Michael Egnor, the man for which the term “egnorance” was coined, is at it again, sneering at experts while demonstrating he knows little about linguistics, philosophy, or ethology.
In this piece he makes a number of claims that are either flatly false, or contradict what we know, or are given without any justification at all. Why he thinks this kind of pompous tripe will convince anyone is beyond me. Maybe, in their jobs, neurosurgeons get accustomed to making pronouncements that everyone else accepts without questioning.
I lack the time to do a complete fisking here, but I’ll mention a few of his bogus claims.
1. “The accepted definition of reason is simple and straightforward: it is the power to think abstractly, without concrete particulars.”
Whenever Egnor talks about something being “accepted” or “simple and straightforward”, you can be pretty sure that the opposite is the case. Anyone who wants to check Egnor’s claim can just go to the Oxford English Dictionary and type in “reason”. There are three senses for the word, two as a noun and one as a verb. The uses as a noun include 17 different subdefinitions and another 15 or so different usages in phrases. The uses as a verb include 8 different subdefinitions. The word “abstract” appears nowhere in any of these subdefinitions (it does appear in two citations, but not in the sense Egnor refers to). So Egnor is wrong twice: the “accepted definition” of the word is neither simple nor straightforward, and the meaning Egnor claims is not an “accepted” one.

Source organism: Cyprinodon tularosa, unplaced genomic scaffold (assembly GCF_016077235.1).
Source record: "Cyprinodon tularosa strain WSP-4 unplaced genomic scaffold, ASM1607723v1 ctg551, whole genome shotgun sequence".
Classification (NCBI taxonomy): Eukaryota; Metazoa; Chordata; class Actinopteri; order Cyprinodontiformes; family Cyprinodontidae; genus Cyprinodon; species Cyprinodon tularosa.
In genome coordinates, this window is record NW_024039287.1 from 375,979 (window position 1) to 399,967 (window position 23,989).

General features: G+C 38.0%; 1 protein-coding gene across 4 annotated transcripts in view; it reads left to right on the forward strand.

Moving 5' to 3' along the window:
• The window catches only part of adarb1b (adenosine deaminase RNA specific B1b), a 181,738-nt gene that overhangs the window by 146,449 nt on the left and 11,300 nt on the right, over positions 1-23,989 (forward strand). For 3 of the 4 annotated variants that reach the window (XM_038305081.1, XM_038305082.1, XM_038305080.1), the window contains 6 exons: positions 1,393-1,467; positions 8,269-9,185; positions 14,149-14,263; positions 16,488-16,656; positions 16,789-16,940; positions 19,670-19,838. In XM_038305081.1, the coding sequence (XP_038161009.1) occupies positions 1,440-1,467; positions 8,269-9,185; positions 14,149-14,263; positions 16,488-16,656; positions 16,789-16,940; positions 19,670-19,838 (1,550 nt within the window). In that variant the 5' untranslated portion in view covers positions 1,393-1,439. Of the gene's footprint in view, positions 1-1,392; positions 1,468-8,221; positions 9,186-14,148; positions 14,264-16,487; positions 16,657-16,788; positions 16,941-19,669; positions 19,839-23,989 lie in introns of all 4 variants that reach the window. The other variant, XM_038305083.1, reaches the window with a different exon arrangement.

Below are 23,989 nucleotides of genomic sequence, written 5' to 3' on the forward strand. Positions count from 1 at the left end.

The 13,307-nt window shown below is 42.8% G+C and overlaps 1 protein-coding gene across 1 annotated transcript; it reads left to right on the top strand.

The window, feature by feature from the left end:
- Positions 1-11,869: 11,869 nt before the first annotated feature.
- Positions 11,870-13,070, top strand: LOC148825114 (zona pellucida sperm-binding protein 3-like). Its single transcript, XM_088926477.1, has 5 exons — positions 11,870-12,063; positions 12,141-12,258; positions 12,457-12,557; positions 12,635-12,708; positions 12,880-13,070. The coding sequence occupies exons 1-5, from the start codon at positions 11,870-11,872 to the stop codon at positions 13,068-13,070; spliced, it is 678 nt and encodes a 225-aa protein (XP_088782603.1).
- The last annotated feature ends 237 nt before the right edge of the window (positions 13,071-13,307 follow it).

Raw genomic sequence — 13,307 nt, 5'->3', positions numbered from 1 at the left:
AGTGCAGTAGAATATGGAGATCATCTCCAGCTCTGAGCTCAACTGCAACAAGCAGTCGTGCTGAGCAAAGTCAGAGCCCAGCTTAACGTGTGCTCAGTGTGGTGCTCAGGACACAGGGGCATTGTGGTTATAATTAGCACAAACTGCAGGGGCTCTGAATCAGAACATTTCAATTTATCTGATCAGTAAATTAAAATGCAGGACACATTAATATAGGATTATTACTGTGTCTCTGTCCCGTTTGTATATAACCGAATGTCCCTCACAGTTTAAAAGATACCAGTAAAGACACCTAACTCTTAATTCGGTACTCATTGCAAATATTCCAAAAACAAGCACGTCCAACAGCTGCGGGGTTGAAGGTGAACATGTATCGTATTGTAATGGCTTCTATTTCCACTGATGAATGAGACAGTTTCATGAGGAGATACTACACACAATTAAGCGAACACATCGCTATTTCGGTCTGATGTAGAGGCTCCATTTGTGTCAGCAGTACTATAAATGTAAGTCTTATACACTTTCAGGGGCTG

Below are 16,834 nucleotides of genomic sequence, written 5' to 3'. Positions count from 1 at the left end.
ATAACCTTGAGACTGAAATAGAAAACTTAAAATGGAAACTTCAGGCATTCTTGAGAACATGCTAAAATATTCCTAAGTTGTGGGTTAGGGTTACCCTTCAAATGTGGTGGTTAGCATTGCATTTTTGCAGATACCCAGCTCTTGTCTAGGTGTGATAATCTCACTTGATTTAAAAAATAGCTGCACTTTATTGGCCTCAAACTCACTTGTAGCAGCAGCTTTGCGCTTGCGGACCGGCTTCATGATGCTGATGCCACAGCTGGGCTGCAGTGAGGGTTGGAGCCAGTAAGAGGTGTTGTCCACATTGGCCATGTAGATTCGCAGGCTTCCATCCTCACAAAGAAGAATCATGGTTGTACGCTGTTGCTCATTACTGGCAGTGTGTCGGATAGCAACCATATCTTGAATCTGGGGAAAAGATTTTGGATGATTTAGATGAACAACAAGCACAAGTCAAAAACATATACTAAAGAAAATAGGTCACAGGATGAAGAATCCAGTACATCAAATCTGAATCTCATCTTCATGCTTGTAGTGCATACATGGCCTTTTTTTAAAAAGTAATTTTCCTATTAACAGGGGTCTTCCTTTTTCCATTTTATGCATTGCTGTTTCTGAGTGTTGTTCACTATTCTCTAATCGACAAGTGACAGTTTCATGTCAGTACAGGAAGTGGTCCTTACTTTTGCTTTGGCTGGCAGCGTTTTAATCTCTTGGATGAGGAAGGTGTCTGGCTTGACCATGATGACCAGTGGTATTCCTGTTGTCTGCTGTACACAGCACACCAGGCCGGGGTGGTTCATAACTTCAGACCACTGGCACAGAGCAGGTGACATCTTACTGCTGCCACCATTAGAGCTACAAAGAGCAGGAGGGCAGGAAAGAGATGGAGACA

2. “Only man thinks abstractly; that is the ability to reason. No animal, no matter how clever, can think abstractly or reason.”
Egnor’s made this claim before, and it was refuted before. He just repeats it here, with no evidence, without addressing previous objections.
Of course, if you understand the theory of evolution, you realize his claim is likely to be utter nonsense. Abstract thinking is not a black-white thing; it’s a range of capabilities that, even among people, we see a huge variation in. Any capability with huge variation is subject to selection, and so it can evolve. Since people are descended from earlier ape-like creatures, it is quite believable that non-human animals would also display the ability for abstract thought, in varying degrees. And they do! Ethologists, who actually study this kind of thing, disagree with Egnor. (Also see baboons and crows, to name just a couple more examples.)
3. “Reason is an immaterial power of the mind—it is abstracted from particular things, and cannot logically be produced by a material thing.”
This is vintage Egnor — a flat assertion, made with no evidence, and contradicting what we know about (for example) machine learning. Machines can abstract from specific cases to more general concepts; that is exactly what is done routinely in machine learning. (To cite just one example, see here.)
Egnor offers no rationale for why reason has to be “immaterial”, and when he says something is “logical”, you can be pretty sure there’s no actual logic involved.
4. “This immaterial power of the soul is precisely what makes man qualitatively different from every other living thing. And I am not “forced to lean on supernaturalism” by pointing this out. I’m merely making an observation that’s obvious to all. Man, and man alone, has the power to reason.”
Souls don’t exist; there’s no evidence for them. There’s no evidence for “immaterial powers”. Egnor’s claim is disputed by many, and it’s a plain lie to say it’s “obvious to all”.
5. “We routinely ask questions that entail reasoning. Animals never do.”
How does Egnor know animals never do this? He never says.
As we know from the example of Ben Carson, it is perfectly possible for a neurosurgeon to be good at their job, but incompetent when it comes to anything else. Egnor is yet another data point.